-for all enhancement services, they get their choice of sugar scrub, followed by a hot towel to rinse it off - dual purpose of getting all the dust off, and feels great - in the interest of time, this is self service - I put some scrub in their palm, spritz with a bit of water and they massage it in while I clear my table, then I get their towel
-have a wide range of options - I'm a solo tech but I have close to 100 gel polish colors, about 50 glitters and probably 150-200 different confetti's to choose from, as well as four options for scent in my spa pedi's
-I don't answer the phone during services, which I mention in my voicemail message - my clients love that they get all my attention during their service, I've had new clients who when they come in the first time they tell me that my message stating I don't take calls during services was the deciding factor for them in choosing me for their service
-I use little trays (from dental supply house) with covers that I prepare in advance for services - each one has a tray liner, file, implements used, nail brush, nail wipes, gloves, etc. on it. During their first service I point this out - that when I sanitize the implements they go straight into the setup trays and never get touched again until used during a service, so it's very sanitary.
-Everything that should be disposable is. I don't reuse files, and sanding bands go in the trash. I used nail brushes as a disposable, so people can take them home if they want to.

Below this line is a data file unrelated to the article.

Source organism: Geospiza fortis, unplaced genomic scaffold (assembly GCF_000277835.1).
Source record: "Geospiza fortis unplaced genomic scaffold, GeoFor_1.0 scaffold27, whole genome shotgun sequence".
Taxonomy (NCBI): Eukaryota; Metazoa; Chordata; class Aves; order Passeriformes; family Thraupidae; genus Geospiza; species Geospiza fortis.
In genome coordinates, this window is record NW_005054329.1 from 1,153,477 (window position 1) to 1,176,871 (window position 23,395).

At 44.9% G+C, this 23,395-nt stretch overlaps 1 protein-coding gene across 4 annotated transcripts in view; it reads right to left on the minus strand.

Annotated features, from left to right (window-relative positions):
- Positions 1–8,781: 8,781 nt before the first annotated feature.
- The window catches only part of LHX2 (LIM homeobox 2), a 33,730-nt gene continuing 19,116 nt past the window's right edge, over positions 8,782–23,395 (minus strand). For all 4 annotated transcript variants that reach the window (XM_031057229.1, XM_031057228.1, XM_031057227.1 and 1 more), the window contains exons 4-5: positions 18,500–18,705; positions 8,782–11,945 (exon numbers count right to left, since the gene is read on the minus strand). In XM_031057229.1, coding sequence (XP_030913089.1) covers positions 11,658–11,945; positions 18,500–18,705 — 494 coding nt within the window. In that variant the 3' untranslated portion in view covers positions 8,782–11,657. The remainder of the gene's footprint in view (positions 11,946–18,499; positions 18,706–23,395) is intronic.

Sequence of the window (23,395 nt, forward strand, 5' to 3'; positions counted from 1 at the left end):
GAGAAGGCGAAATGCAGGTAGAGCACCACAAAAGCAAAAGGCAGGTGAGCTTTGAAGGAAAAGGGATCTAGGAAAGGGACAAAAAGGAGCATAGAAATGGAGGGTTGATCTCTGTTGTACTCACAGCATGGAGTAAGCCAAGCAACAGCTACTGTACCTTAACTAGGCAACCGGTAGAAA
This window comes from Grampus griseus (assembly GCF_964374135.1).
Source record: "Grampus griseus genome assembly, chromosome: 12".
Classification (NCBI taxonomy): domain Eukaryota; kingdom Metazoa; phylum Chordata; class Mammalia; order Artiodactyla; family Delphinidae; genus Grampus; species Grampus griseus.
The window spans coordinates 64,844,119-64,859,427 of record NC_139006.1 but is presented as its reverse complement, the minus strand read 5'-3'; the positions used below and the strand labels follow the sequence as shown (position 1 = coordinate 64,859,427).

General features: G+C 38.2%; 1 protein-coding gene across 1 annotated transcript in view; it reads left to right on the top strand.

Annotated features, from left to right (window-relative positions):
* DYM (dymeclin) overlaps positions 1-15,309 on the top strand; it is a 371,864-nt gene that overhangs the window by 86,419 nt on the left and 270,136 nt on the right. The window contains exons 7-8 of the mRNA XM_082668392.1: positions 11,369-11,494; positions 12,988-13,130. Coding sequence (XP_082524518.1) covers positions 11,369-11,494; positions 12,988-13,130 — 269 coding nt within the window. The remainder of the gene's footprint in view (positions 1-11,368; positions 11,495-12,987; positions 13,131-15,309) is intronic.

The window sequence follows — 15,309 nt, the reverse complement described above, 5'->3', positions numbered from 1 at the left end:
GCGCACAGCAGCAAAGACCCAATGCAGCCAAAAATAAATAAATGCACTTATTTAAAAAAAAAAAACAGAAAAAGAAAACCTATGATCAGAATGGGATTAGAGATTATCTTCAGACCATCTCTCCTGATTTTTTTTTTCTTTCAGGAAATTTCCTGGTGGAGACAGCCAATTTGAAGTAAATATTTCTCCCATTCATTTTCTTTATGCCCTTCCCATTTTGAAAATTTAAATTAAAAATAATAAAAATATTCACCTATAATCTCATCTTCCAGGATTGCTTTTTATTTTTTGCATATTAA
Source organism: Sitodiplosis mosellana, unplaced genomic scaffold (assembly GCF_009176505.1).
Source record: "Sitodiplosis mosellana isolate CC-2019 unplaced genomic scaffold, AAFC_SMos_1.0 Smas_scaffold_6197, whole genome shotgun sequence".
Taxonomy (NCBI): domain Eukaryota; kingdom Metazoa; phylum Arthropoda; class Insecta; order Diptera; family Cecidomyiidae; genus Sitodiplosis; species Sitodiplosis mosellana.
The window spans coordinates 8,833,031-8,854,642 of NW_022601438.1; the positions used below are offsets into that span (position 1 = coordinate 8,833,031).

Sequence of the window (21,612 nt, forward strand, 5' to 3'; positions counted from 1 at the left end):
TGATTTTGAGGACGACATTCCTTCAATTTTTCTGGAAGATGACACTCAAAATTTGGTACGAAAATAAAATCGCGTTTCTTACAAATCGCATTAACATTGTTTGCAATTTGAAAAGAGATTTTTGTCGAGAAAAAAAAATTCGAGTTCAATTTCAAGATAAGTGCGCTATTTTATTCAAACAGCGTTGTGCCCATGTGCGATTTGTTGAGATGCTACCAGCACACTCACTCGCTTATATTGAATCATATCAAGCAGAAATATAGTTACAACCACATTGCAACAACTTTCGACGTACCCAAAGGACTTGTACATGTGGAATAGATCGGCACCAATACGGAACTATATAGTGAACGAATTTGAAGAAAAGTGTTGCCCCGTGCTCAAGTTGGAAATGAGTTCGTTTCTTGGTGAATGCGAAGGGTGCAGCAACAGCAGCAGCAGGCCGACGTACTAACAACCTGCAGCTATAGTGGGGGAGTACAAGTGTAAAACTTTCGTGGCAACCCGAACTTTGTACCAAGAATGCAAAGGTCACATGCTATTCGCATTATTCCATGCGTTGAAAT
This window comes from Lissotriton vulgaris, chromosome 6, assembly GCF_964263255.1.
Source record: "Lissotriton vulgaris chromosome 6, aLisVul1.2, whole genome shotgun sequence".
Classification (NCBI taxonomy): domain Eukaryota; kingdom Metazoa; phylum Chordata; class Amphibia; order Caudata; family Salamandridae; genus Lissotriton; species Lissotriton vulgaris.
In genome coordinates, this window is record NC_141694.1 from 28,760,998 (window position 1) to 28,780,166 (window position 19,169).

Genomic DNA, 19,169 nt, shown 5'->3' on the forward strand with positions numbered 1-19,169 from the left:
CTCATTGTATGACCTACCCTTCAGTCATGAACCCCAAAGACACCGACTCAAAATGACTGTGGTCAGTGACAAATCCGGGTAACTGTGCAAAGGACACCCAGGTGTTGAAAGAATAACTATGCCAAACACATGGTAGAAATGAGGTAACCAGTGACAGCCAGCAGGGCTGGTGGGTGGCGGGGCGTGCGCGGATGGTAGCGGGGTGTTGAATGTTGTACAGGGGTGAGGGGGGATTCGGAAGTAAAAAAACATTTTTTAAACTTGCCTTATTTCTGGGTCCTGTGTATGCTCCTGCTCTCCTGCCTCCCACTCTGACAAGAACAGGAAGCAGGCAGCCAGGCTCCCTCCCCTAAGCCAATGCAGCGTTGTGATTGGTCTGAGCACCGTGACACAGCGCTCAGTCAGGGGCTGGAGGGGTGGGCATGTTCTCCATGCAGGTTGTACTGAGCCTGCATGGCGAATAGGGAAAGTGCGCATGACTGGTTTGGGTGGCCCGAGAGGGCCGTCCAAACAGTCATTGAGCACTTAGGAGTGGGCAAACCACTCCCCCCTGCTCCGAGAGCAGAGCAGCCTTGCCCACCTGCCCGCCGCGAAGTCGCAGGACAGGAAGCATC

Loyalty program:
I have a points system, for every dollar spent on services or retail they get a point, and can redeem them for freebies. I use Vagaro, which tracks it for me very easily. I do 4% back on most items, but if they use points for a full service or for a retail item I personally made it's only at 3%. So, someone who gets a gel manicure can get their art add-on for free about every 3rd appointment. People who buy retail routinely will generally get something free every month. It's amazing how tickled someone can get when they get an $8 item for free, plus it's a benefit people don't generally get from a small business

Speaking of Vagaro - it sends out automatic text reminders (and email) for appointments, which everyone loves. They can also book online, change their appointment online, check gift certificate balances, etc. It's another thing that really sets me apart - for $25 a month it tracks my business and makes me look very professional

Sanitation & safety go without saying - but having a rack card where you explain exactly what you do to achieve them would be good - you can put them in your welcome pack. I don't do this, but I've often thought I should!

That's all I can think of right now...
WOW! is all i have to say!
Nice, I love what you do
This is very impressive! If I lived near you, I'd be one of your clients! You have some great ideas for new customers, and it's great to know they work. Thanks so much for sharing!

Thanks! I hope there are some ideas that you can use in your salons!
Thank you Candice you went above and beyond in your response just like your nail salon. Thank you!!!!